Are Fiduciaries licensed?
Effective April 1, 1999, professional fiduciaries are not permitted to serve as a Fiduciary in the state of Arizona unless they are licensed by the Supreme Court. Licensure requirements include posting a bond, furnishing a full set of fingerprints and passing a criminal background check, taking 12 hours of initial training and passing an examination. Professional fiduciaries are required to maintain continuing education requirements. A list of professional fiduciaries that are currently registered with the Arizona Supreme Court may be obtained by writing: Private Fiduciary Program, Arizona Supreme Court, 1501 West Washington, Suite 410, Phoenix, AZ 85007-3231. All guardian and estate administrators in the Office of the Maricopa County Public Fiduciary are licensed or in training for licensure. Family members are not required to be registered with the Supreme Court in order to serve as a fiduciary for a family member.
How do I find out more about guardianships/conservatorships?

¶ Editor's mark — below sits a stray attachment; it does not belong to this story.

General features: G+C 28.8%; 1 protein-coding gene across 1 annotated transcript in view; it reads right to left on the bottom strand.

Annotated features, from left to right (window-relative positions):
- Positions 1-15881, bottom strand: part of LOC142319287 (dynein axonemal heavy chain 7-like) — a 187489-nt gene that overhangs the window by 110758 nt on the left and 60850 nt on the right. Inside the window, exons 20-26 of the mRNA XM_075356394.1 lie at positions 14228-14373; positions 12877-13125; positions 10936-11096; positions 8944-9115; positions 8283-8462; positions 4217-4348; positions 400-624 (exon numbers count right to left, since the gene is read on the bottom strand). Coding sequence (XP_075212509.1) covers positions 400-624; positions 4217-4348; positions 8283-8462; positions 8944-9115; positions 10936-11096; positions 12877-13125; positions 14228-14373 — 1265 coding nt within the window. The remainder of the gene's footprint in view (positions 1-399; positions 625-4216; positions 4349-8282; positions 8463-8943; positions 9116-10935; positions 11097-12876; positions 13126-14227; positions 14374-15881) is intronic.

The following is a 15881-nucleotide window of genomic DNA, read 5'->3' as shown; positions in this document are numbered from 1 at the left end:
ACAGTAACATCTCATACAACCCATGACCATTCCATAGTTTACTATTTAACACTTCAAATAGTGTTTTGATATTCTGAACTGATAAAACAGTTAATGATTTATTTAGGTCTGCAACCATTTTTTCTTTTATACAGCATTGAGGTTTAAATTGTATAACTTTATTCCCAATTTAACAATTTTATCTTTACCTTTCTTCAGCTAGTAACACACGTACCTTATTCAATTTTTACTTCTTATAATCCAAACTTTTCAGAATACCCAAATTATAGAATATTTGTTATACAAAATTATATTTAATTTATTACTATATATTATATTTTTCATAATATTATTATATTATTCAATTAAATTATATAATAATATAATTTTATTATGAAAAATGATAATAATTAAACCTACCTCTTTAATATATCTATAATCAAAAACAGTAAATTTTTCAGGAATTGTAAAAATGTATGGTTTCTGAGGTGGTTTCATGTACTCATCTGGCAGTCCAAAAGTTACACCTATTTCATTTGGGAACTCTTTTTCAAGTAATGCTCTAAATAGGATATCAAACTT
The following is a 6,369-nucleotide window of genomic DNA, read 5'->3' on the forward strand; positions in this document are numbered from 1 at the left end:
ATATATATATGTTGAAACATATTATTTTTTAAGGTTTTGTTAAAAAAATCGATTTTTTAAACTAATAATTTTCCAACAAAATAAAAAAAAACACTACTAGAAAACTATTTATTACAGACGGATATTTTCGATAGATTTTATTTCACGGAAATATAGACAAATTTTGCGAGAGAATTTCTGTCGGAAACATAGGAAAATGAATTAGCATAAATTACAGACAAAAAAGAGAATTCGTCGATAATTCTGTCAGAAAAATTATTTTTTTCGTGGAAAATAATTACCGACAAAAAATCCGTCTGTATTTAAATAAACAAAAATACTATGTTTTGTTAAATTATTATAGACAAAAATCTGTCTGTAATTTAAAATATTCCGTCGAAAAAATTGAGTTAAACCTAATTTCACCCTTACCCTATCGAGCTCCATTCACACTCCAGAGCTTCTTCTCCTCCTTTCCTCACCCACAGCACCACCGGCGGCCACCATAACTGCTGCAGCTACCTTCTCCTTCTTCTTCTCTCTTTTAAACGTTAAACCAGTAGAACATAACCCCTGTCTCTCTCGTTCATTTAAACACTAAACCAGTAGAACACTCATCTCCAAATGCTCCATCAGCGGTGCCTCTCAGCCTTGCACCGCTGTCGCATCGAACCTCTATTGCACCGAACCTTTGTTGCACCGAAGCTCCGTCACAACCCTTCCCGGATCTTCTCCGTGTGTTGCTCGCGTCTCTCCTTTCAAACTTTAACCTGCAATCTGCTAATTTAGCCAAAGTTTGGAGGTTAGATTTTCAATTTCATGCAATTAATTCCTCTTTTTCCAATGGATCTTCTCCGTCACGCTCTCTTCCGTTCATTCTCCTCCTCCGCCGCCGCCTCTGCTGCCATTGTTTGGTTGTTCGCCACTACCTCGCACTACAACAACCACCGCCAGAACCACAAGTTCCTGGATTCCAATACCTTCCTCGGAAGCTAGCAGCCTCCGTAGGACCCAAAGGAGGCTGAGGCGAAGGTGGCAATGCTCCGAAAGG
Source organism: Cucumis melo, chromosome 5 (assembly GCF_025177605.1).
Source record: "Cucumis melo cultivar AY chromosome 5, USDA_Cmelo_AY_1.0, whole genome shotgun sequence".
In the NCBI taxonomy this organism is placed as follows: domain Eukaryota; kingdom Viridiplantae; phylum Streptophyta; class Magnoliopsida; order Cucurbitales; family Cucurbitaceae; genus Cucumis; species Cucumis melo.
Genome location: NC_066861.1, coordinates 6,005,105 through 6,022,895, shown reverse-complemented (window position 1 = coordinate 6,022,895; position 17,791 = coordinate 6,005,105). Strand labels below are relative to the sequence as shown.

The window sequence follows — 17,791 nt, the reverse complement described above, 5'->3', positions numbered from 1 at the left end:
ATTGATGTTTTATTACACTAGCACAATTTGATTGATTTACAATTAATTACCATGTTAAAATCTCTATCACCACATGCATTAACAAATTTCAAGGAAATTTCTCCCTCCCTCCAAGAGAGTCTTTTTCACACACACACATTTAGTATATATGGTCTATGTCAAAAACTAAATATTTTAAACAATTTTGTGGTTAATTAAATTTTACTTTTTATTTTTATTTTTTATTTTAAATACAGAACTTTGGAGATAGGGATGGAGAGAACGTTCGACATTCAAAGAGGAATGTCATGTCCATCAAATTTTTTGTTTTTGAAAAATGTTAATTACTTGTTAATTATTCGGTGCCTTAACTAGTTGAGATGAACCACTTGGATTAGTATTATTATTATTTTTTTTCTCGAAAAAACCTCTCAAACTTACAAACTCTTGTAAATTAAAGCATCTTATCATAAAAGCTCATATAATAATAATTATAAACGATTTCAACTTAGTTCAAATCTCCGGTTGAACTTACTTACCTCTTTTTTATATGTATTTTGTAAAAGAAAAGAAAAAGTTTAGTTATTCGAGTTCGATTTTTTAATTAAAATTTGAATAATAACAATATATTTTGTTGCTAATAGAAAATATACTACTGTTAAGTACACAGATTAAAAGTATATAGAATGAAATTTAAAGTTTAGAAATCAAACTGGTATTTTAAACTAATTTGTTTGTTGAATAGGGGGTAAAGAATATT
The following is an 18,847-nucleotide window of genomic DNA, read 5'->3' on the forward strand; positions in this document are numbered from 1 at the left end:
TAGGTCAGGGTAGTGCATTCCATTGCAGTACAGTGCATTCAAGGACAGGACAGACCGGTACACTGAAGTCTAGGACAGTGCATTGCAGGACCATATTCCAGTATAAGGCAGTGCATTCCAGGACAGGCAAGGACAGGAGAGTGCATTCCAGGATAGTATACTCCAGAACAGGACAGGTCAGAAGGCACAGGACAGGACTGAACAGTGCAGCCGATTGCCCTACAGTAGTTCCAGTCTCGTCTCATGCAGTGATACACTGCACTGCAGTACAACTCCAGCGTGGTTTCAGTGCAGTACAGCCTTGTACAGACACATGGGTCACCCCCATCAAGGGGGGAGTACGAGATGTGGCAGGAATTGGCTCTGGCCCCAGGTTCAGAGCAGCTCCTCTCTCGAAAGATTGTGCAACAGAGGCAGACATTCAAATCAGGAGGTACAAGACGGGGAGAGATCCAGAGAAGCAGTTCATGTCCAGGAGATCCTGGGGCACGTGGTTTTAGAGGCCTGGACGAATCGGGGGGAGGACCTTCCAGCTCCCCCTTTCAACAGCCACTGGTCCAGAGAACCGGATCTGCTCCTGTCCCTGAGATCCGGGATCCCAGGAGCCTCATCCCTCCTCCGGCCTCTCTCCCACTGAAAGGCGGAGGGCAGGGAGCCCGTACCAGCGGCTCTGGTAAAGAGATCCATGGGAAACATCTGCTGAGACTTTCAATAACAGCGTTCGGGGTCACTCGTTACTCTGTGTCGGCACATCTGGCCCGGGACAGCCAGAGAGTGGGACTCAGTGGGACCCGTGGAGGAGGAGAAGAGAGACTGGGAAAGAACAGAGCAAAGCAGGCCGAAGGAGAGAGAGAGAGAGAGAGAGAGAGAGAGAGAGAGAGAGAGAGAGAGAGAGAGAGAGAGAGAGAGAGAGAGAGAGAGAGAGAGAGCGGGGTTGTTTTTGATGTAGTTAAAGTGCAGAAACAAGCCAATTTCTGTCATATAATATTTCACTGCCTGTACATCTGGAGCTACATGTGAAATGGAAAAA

Guardianships/Conservatorships are legal creations. You may want to consult an attorney familiar with guardianships/conservatorships. Attorneys who practice in the probate area are particularly able to assist. To find an attorney suitable for consultation, contact Lawyer Referral Services at the Maricopa County Bar Association, http://maricopalawyers.org - (602) 257 4434.
How do I find out more about Burial Assistance for Persons who do not have the funds to bury or cremate their loved one?
The County Indigent Decedent (CID) Program is a creature of statute to provide burial assistance. It is designed to provide burial or cremation services for those individuals and their families who are truly indigent. Please go to the “Burial Assistance” Tab at the top of the webpage for information on qualifying.
Phone: 602.506.5801 (24/7)
Hours of Operation
8 AM to 5 PM
Monday through Friday
Adult Protective Services
or area law enforcement (911) if the person appears to be at risk, or suffering from loss or harm.
Maricopa County Public Fiduciary
Security Center Building
222 N. Central Avenue, Suite 4100 | Phoenix, AZ 85004